Last week, I began discussing the importance of communal living in confronting problems of social justice. But communities are also important in our individual access to spiritual energy.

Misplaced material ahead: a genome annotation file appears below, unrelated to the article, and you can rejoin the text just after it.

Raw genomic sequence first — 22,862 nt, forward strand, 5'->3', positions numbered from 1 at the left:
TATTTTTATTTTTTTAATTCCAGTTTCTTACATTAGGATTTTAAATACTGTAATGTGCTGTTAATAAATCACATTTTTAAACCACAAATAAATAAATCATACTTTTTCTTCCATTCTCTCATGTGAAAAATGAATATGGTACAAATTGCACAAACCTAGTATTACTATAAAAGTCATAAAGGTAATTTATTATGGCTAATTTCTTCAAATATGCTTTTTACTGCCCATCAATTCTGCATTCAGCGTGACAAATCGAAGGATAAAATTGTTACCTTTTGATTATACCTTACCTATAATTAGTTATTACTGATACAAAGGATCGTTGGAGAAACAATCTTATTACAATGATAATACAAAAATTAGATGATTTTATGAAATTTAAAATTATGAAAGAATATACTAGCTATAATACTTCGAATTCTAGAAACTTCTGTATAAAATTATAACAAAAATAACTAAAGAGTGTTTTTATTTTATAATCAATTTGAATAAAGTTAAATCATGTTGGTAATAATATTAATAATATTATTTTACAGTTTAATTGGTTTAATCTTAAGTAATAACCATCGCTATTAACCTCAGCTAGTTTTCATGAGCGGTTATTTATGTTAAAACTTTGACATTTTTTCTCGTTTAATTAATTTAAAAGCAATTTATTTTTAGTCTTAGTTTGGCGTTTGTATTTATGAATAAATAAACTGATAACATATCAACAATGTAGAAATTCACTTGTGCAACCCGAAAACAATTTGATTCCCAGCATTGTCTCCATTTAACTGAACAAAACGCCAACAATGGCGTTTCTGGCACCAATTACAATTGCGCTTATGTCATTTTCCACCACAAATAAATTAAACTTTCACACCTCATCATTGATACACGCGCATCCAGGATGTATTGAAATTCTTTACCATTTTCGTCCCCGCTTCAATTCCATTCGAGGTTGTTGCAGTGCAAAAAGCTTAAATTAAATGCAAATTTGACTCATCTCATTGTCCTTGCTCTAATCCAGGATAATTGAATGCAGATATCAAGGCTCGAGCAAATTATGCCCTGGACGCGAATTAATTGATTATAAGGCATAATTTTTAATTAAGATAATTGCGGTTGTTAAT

What do I mean? It used to be the case that Jewish men in Eastern Europe, my ancestral land of origin, davened (not women – Judaism has seen its fair share of gender inequality). They would go to the synagogue and pray, or they would pray at home, or in a friend’s living room, wherever they could find a minyan, or prayer quorum. These prayers would contain an element of musical and textual spontenaity. Irene Heskes, a historian who specialized in Jewish music, offers this quote about davening: “in its classic sense – spontaneous, highly vocal, motivated by prayer,” including the independence of an individual in a self-established state of privacy, in the midst of a minyan. I would form my own personal connection with G-d, and you, praying beside me, would do the same, and we would each be vocalizing at different paces, and we would each be inspiring the other to achieve a spiritual awareness that we would then carry throughout the day.